“In the industrial revolution, the church was concerned about communism, and not just capitalism but savage capitalism. People were being brutalized. That’s just not the case… today.” -Fr Robert Sirico
When I was young I used to walk, almost daily, past The Finger Factory. It stood just north of downtown in my hometown. From its bowels came the rhythmic sound of pounding presses, spitting out metal pieces of automobile parts. No, there wasn’t a sign out front saying “The Finger Factory”; that is just what we called it, because if you went to work there, for just over minimum wage, it was not unlikely that you would lose a finger before long in the presses. My friend Jack got a job there, and sure enough, within six months he lost a finger. Jack was a guitarist, and fortunately for him he lost the pinky on his right hand, the least essential finger for someone who plays guitar.
A few years later I lived in southern Maryland, where I worked for a contractor who got a lot of work from the tobacco farmers in the area. The tobacco farmers were old Episcopalian families, while the sharecroppers were black Catholics, heirs of slaves who had been evangelized by the Jesuits. Much of our work was repairing their homes, and I saw firsthand the appalling third world conditions in which they lived.
Later still I lived in the South Bronx, and witnessed the sweat shops hidden from view, where women slaved in hot warehouses over sewing machines for very little money.
And more recently I have seen the lives of people up close who work at minimum wage for huge, and hugely profitable, corporations: Walmart, the fast food companies, retail stores.
And I recently read a book by Tracie McMillan, The American Way of Eating, in which she recounts her experiences working in the farm fields of California’s Central Valley, at a Walmart, and for Applebee’s. (An aside: Ms McMillan grew up the next town over from mine, where I lived for a while and began my career as a letter carrier). While her main emphasis is the way food is handled, and the rather routine ways safety is ignored, she also saw firsthand the difficulty that the capitalist system deals to the working poor, and chronicles the many injustices they experience.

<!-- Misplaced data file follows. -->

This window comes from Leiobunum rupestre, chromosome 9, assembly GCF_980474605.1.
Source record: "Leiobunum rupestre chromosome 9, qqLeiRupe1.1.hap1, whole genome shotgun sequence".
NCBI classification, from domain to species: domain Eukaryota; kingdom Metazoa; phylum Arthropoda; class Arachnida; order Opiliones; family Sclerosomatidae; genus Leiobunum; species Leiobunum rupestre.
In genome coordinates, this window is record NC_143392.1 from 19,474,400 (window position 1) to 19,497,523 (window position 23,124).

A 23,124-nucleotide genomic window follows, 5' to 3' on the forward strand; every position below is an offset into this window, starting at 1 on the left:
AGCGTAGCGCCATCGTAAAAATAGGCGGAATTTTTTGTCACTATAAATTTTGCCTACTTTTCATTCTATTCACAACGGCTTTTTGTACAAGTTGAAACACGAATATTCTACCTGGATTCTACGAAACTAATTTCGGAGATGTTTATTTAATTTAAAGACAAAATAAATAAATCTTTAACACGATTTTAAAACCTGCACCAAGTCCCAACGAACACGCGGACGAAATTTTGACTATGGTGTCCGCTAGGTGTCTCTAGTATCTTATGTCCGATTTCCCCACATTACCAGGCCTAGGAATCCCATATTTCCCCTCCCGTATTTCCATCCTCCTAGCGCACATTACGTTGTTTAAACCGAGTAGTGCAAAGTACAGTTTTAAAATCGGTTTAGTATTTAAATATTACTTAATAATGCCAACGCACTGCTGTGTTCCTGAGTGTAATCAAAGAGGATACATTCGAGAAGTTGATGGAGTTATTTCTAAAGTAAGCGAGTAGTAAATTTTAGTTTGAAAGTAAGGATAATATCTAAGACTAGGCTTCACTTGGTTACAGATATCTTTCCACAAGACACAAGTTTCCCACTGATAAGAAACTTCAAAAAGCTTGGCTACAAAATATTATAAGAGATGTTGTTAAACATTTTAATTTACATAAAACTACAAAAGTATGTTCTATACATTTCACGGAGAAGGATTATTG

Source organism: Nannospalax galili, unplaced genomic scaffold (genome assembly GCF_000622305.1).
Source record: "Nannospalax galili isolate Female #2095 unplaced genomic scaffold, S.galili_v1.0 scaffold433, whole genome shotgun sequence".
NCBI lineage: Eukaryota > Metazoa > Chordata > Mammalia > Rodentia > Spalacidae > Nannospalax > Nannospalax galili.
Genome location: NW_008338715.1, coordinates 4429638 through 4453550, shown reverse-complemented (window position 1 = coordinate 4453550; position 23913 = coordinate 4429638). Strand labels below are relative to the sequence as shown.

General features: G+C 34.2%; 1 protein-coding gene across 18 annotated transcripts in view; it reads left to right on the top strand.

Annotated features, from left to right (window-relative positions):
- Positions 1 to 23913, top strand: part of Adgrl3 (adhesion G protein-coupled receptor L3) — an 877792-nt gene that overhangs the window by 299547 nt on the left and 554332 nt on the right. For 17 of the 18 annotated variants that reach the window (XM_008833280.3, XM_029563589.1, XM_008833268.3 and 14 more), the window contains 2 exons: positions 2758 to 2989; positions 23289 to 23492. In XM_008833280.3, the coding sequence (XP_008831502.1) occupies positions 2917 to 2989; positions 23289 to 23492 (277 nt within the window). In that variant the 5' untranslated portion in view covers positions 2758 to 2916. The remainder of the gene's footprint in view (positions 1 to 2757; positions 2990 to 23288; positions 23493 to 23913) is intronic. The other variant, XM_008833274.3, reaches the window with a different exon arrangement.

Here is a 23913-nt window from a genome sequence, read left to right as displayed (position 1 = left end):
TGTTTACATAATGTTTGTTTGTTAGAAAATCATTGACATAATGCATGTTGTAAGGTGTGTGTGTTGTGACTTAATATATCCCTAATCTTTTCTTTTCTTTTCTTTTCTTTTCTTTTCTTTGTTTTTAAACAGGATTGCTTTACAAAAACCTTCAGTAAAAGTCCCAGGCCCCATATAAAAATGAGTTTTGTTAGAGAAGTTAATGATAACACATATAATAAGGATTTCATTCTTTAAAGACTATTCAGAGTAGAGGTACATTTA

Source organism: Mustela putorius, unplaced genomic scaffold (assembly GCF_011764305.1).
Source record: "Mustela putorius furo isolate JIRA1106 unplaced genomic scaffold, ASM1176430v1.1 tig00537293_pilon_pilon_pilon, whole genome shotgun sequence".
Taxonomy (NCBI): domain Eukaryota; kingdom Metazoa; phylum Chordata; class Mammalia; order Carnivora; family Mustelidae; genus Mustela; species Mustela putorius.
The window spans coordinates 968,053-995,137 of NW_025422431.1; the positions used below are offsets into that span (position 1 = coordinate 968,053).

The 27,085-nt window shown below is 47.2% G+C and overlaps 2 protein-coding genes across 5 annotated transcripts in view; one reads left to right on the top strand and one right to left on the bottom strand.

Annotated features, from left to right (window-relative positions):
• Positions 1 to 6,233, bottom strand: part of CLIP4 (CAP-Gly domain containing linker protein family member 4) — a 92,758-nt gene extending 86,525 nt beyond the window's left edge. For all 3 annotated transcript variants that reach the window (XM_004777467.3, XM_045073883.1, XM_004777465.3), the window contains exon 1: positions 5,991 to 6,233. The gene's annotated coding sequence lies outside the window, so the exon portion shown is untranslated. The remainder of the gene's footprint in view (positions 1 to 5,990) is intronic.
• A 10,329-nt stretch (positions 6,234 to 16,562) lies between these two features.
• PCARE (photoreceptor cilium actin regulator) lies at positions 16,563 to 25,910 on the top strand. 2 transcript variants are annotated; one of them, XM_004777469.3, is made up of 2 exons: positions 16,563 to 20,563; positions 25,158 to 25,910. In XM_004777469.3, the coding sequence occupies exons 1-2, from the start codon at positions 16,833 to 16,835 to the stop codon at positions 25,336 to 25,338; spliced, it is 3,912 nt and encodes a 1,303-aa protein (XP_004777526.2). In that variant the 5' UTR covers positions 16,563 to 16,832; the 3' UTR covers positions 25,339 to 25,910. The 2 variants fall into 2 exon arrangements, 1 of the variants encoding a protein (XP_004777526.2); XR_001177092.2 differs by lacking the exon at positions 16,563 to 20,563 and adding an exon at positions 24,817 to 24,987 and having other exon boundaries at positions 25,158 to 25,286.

And Lord knows that there is plenty of evidence that conditions in the developing world are even worse.
I note all this because none of this occurred in the 19th century. These lives were lived not during the pontificate of Leo XIII but in the days of Paul VI, John Paul II, and Benedict XVI. For anyone to say that the days of brutal capitalism are far behind us either indicates how far out of touch the person claiming this is, or that he is deliberate dissembling.
Perhaps it is the former; Fr Sirico, for example, probably does not have a lot of contact with the working poor; his days are spent rubbing shoulders with wealthy CEOs and their cronies, or among his fellow clerics.
And clerical culture, as anyone who has seen it firsthand can tell you, is ridiculously bourgeois, even among religious orders. I know this because I spent time living in rectories as a seminarian, and in monasteries when I was seeking my vocation. The norm is servants cooking and cleaning for you, an open bar and television in the evening, and a credit card issued to you for your use. One Franciscan (!) monastery I visited had a bowling alley in it. (Of course this has inspired a more ascetic reaction and many newer and smaller orders do not live like this).
So perhaps Fr Sirico does not ever see any of this evidence that capitalism continues to brutalize. But it is hard to believe that he never sees the various statistics and charts and graphs that have proliferated in recent years proving beyond doubt that the free market economic theories held by neocons and neolibs alike and reigning for the last thirty years have resulted in a harsher realty for the poor and working classes and increased concentration of wealth and power in the hands of the elite.
Maybe he doesn’t get out much, but surely he reads.
Maybe we don’t have children chained to their factory benches or miners worked to death or people simply fired for becoming disabled on the job. We can thank the labor movement for that.
But yes, Father, capitalism is still savage.